Peripheral oedema and basal pulmonary crackles due to fluid overloading but in LHF, JVP is unlikely to be raised.
Describe the aetiology of right heart failure?
Chronic Lung Disease
Pulmonary embolism/pulmonary hypertension
Pulmonary/tricuspid valvular disease
Left-to-right shunts (ASD/VSD)
Isolated right ventricular cardiomyopathy
The most frequent cause is secondary to left heart failure
What are the symptoms/signs of 'pure' right heart failrue?
(Relate to distension and fluid accumulation in areas drained by the systemic veins) (congestion)
Fatigue, dyspnoea, anorexia, nausea
Tender, smooth hepatic enlargement
Dependent pitting oedema
How would you investigate heart failure?
- Full blood count (look at Hb to see if anaemia is exacerbating HF)
- Renal function and electrolytes (is there renal function impairment or concurrent renal disease? Any drug contraindications?)
- BNP (brain natural peptide)
ECG (left bundle branch block is often associated with dilated cardiomyopathy
CXR – to detect cardiomegaly
- Kerley lines are a sign seen on chest radiographs with interstitial pulmonary oedema. They are thin linear pulmonary opacities caused by fluid or cellular infiltration into the interstitium of the lungs.
Echocardiography – gold-standard
Describe the management of heart failure principles. What are the aims of pharmacological therapy?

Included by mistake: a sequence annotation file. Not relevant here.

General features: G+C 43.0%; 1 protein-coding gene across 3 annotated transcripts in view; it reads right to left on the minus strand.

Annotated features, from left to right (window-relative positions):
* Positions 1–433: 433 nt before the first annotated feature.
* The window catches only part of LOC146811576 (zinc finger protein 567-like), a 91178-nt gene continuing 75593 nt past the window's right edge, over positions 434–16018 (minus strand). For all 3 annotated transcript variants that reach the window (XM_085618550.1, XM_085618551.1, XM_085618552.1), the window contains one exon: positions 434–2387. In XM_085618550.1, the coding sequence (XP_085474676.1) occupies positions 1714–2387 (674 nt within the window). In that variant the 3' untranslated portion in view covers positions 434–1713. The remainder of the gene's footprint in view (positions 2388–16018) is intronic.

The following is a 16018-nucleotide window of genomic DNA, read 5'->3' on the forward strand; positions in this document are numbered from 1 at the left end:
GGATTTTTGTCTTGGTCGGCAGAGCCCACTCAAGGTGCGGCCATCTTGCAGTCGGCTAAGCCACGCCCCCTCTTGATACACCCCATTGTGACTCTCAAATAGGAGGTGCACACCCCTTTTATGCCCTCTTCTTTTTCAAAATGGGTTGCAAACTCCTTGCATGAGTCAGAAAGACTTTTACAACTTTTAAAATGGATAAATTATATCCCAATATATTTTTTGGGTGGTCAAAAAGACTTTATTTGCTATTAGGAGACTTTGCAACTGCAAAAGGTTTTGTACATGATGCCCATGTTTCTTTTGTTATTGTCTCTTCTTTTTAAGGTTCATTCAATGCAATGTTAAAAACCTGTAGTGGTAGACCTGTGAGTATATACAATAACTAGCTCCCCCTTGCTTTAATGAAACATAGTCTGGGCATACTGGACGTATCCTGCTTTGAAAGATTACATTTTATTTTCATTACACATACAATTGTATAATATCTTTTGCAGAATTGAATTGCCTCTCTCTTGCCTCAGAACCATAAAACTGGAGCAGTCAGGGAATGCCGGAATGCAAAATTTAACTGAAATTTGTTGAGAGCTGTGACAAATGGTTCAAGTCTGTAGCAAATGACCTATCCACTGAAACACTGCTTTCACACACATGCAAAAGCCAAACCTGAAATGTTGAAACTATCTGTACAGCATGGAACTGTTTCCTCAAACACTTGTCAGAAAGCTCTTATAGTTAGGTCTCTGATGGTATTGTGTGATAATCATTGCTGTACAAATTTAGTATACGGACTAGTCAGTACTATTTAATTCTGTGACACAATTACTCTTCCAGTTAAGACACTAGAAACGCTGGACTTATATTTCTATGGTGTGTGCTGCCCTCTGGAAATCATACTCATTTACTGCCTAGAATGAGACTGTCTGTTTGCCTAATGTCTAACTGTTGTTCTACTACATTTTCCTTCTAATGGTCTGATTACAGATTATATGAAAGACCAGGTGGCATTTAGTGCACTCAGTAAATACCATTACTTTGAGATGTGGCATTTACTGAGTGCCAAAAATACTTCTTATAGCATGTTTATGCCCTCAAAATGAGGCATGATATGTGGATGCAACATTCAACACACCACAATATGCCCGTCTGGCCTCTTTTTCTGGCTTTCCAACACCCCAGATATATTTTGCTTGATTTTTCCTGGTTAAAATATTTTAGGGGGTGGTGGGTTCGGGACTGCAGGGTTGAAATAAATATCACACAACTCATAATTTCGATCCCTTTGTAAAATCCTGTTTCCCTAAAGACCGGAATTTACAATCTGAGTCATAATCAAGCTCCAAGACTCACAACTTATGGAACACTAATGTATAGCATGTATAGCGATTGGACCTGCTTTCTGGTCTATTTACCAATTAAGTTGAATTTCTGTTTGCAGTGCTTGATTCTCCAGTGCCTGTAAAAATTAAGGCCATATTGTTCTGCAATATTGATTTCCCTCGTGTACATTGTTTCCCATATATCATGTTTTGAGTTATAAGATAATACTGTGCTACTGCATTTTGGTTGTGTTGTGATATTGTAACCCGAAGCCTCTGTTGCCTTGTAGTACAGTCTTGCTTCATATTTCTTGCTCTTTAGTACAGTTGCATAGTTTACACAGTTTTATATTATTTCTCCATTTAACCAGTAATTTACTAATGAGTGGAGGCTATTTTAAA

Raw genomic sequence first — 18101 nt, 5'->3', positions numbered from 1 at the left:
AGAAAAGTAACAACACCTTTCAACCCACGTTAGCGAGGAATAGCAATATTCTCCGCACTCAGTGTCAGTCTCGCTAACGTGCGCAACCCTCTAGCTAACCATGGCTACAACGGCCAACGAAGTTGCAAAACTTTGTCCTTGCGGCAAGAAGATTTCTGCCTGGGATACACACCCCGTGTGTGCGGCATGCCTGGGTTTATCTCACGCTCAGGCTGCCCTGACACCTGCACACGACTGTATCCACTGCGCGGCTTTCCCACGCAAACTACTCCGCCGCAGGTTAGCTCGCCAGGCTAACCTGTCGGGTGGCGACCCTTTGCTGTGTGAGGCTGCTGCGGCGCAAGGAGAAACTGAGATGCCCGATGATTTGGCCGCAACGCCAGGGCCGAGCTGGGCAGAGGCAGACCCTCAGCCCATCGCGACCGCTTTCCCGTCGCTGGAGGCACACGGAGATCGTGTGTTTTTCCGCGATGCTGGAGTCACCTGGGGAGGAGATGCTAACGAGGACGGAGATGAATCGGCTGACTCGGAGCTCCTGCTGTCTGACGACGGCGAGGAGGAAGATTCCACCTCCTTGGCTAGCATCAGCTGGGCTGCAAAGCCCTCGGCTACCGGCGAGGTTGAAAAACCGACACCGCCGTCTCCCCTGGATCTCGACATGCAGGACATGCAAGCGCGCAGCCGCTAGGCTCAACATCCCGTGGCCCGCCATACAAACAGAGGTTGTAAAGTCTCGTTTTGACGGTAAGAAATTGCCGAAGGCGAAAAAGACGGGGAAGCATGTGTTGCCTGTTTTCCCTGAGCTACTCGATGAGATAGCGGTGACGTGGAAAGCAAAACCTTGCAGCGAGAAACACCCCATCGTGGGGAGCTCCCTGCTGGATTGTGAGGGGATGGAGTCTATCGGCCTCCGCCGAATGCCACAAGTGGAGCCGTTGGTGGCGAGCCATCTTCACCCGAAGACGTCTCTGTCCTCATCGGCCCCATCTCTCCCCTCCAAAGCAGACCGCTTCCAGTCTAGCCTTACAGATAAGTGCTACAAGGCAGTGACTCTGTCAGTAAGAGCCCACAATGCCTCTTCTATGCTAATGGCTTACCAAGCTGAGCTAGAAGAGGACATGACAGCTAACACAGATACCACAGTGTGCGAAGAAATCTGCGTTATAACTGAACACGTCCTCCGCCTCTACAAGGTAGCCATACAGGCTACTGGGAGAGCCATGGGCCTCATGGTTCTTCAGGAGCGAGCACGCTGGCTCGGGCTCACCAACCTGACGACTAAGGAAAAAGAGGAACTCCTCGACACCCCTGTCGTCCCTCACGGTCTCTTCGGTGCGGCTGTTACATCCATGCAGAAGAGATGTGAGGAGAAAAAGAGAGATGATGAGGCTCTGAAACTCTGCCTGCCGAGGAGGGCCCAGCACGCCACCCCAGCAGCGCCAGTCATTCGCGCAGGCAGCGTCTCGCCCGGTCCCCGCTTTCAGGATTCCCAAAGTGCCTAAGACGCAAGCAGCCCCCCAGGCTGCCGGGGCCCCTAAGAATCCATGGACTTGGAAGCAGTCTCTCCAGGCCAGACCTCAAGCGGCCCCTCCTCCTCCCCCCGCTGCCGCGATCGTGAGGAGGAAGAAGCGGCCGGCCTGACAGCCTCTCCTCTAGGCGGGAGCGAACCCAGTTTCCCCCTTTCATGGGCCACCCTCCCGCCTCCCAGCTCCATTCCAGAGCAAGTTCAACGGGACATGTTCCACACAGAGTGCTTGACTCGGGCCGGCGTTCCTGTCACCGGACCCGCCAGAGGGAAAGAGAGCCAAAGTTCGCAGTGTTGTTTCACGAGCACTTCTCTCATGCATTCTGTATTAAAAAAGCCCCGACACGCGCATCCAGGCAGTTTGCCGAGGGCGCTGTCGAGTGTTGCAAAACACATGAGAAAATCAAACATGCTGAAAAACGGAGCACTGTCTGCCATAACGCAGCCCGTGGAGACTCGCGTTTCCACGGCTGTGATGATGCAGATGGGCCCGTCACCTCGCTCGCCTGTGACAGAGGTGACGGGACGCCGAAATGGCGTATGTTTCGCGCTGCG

Correct underlying cause (is there underlying ischaemia? Consider stenting, angiography)
- Symptomatic improvement
- Delay progression of heart failure
- Reduce mortality
Treat complications/associated conditions/cardiovascular risk factors e.g. arrhythmia
Describe what lifestyle modification would involve
Increase aerobic exercise
Decrease blood pressure
What would pharmalogical therapy involve?
Diuretics (loop) (initial therapy furosemide)
Beta-blocker (add-on therapy to ACEi/ARB)
Spironolactone (add-on therapy to ACEi/ARB) – can especially be beneficial in isolated RHF so consider early on
(Digoxin) (Maybe suitable for AF? Uncertain how advantageous)
(Inotropes – acute setting)
Phosphodiesterase inhibitors – acute setting
Aniarrhythmics (if rhythm disturbance)
What would cardiac surgery involve?
Mechanical assist devices
- E.g. valve surgery
- Revascularisation (PCI, CABG)
Biventricular pacing (to allow synchronous pumping of the heart e.g. in LBBB – can significantly improve cardiac output)
Implantable defibrillators (if risk of ventricular fibrillation)
What do you need to remember about ACEi/ARBs and hyperglycaemia in acute HF?
ACE inhibitors inhibit Angiotensin Converting Enzyme breaking down bradykinin. Bradykinin leads to vasodilation as it increases the production of Nitric Oxide. An accumulation of bradykinin in the lungs leads to a cough.
Angiotensin Receptor blockers block AT1 receptors leading to ATII binding to AT2 receptors. This has a beneficial effect as it increases the production of nitric oxide leading to vasodilation.
Patients with acute HF: hyperglycaemia has a significant impact on mortality => require aggressive treatment